Interface vs Abstract class


An interface is a contract: the guy writing the interface says, “hey, I accept things looking that way“, and the guy using the interface says “Ok, the class I write looks that way“.

An interface is an empty shell, there are only the signatures of the methods, which implies that the methods do not have a body. The interface can’t do anything. It’s just a pattern.
Implementing an interface consumes very little CPU, because it’s not a class, just a bunch of names, and therefore there is no expensive look-up to do. It’s great when it matters such as in embedded devices.

Abstract classes

Abstract classes, unlike interfaces, are classes. They are more expensive to use because there is a look-up to do when you inherit from them.

Abstract classes look a lot like interfaces, but they have something more : you can define a behavior for them. It’s more about a guy saying, “these classes should look like that, and they have that in common, so fill in the blanks!”.



Eclipse optimization

It’s better to use latest version of Eclipse, which is Mars 2, as of now. Also it’s recommended to use Java 8 for faster loads. You can add this configuration to the eclipse.ini file, make sure that you put the correct path to javaw.exe:

C:/Program Files/Java/jdk1.8.0_74/bin/javaw.exe

Conflicts with repository

It may happen that your code no longer is latest version. Therefore you need to get latest code from repository, but if you do so, the changes you made will be lost.
Therefore this is the steps needs to be done to remove the conflicts.

1. Try to commit your code
2. Eclipse will tell that your code is not latest from repository
3. Click the Synchronize SVN button
4. The files you wanted to commit become red
5. Open one of the files, look at the right corner of the compare window
6. If the little square there is blue(or looks like black) then you can proceed with automatic merger. it’s called “Copy All Non-Conflicting Changes from right to left”
7. Then right click on the file and “Mark as Merged”
8. The file is ready to be committed.

Note, if the square on the right top corner is red, you should do manual merge.

Eclipse debugging

Debugging is used to find the place where the bug occurs. This is done by setting up break points in the code, so when you run your application it will run the code up until point where you put your first break point. Also debugging in Eclipse provides with window that shows the values of the variables at the current breakpoints.

F8 is most used button while debugging since it allows to resume to next break point. Dev should focus most on proper places to put the break points.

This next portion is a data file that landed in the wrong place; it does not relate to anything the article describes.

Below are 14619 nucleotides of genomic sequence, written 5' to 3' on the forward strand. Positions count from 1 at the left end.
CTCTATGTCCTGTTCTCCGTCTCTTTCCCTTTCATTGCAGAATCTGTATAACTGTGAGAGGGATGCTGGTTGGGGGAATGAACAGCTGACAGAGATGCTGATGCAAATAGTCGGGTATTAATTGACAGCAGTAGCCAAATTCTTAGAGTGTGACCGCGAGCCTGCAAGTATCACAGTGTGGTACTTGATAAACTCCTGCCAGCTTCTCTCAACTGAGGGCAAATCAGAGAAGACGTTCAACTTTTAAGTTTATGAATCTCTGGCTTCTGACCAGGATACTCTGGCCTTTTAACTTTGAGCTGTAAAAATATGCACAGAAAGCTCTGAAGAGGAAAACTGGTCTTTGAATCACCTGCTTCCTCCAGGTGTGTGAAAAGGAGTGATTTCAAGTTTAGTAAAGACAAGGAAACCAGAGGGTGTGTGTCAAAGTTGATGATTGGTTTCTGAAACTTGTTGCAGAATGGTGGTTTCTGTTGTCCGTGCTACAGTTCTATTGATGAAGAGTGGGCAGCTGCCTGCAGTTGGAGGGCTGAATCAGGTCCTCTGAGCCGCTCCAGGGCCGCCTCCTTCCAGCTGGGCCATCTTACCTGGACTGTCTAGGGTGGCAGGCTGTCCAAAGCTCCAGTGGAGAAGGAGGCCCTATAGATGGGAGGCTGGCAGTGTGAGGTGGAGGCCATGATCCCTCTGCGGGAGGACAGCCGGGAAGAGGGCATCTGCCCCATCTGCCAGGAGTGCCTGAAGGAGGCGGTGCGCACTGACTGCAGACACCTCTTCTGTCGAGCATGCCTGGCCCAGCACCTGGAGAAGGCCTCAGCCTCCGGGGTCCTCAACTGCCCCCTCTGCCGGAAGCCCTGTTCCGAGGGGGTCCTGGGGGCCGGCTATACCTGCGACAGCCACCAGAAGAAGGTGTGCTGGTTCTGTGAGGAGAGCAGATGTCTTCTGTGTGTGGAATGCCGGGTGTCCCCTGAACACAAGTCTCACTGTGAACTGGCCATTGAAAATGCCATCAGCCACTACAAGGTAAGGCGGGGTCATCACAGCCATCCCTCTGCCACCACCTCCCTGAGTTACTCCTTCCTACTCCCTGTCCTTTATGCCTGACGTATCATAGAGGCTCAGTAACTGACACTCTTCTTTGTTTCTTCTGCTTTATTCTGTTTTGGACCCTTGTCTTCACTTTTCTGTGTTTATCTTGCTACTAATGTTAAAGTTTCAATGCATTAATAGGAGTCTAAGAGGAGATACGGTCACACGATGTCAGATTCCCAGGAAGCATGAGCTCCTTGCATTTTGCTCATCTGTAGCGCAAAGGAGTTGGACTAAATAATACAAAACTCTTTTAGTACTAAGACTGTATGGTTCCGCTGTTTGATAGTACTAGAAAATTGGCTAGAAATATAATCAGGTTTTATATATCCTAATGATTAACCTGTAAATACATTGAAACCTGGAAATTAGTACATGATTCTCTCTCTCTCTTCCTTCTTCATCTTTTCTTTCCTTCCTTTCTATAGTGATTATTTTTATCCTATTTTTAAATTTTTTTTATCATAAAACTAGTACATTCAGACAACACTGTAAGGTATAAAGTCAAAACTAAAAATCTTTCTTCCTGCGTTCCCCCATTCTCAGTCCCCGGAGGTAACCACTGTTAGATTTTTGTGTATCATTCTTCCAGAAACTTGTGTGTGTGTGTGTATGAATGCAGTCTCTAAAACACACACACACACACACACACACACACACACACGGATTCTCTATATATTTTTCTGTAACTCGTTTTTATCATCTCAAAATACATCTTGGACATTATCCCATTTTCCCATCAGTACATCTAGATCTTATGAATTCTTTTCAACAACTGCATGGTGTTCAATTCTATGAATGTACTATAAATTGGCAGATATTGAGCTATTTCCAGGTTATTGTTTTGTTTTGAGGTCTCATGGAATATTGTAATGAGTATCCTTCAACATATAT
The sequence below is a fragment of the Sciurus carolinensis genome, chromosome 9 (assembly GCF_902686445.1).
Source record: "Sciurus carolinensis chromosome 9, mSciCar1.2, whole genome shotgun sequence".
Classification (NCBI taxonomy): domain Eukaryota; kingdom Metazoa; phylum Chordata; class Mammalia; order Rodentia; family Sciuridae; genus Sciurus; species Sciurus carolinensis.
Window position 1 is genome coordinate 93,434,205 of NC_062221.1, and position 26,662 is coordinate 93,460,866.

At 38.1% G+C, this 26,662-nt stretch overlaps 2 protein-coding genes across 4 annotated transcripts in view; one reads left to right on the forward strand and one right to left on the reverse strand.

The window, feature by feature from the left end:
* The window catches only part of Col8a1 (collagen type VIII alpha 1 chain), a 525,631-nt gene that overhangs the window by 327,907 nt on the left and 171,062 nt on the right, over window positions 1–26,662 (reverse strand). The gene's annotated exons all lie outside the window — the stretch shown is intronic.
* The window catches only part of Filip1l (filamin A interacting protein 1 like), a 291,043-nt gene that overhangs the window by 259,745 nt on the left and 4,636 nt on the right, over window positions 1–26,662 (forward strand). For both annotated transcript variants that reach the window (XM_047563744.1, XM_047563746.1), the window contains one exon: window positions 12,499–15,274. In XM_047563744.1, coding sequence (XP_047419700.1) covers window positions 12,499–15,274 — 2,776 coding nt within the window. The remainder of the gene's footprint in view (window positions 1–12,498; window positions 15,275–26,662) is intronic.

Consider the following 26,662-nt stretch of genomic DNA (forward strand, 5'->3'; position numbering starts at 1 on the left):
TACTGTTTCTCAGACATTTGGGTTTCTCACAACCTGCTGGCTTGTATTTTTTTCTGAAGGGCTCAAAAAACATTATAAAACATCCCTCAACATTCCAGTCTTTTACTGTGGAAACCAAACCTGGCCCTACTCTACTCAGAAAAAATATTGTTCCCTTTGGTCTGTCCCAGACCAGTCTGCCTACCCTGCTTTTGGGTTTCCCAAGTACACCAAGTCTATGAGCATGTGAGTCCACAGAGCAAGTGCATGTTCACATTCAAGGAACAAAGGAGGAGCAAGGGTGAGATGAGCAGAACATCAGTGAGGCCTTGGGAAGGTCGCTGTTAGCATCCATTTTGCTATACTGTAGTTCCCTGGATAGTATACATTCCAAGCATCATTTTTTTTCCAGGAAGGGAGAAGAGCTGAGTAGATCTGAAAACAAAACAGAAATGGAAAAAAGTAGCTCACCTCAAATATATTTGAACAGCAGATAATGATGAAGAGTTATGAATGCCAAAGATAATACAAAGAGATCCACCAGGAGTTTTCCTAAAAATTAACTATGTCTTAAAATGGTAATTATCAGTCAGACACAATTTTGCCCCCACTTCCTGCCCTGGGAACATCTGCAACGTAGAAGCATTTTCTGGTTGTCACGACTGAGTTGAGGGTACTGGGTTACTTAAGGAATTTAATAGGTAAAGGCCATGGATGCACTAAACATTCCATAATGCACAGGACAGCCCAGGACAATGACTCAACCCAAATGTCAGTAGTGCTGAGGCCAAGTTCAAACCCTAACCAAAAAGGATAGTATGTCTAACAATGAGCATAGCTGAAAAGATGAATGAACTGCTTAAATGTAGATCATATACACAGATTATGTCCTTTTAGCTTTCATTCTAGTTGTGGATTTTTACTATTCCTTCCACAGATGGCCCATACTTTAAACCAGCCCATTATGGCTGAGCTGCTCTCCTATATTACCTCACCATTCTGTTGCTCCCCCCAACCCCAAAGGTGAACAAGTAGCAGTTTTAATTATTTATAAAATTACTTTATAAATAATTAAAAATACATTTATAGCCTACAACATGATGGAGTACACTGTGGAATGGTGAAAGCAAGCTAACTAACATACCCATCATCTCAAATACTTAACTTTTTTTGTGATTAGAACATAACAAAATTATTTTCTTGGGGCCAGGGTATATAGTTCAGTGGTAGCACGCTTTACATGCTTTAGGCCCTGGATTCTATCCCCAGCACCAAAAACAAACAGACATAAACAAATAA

Good naming in programming

It should tell you why it exists, what it does, and how it is used. If a name requires a comment, then the name does not reveal its intent.

steps for good naming

  1. write the method
  2. rename the attributes to meaningful names
  3. be careful with names that are different only a little bit ex.: XYZabcdStorageHandling and XYZabcdLocationHandling
  4. no l or 0 letters in variable names since they look like digit 1 and 0
  5. Noise words are redundant. The word variable should never appear in a variable
    name. The word table should never appear in a table name. How is NameString better than Name? Would a Name ever be a floating point number? If so, it breaks an earlier rule about disinformation. Imagine finding one class named Customer and another named CustomerObject. What should you understand as the distinction? Which one will represent the best path to a customer’s payment history?
  6. WRONG!
    1. getActiveAccount();
    2. getActiveAccounts();
    3. getActiveAccountInfo();
    1. Class Names
      Classes and objects should have noun or noun phrase names like Customer, WikiPage, Account, and AddressParser. Avoid words like Manager, Processor, Data, or Info in the name of a class. A class name should not be a verb.
    2. Method Names
      Methods should have verb or verb phrase names like postPayment, deletePage, or save. Accessors, mutators, and predicates should be named for their value and prefixed with get,set, and is according to the javabean standard.
      string name = employee.getName();
      if (paycheck.isPosted())
  7. However one might decide to use the word add for “consistency” when he or she is not in fact adding in the same sense. Let’s say we have many classes where add will create a new value by adding or concatenating two existing values. Now let’s say we are writing a new class that has a method that puts its single parameter into a collection. Should we call this method add? It might seem consistent because we have so many other add methods, but in this case, the semantics are different, so we should use a name like insert or append instead. To call the new method add would be a pun. Using the same term for two different ideas is essentially a pun.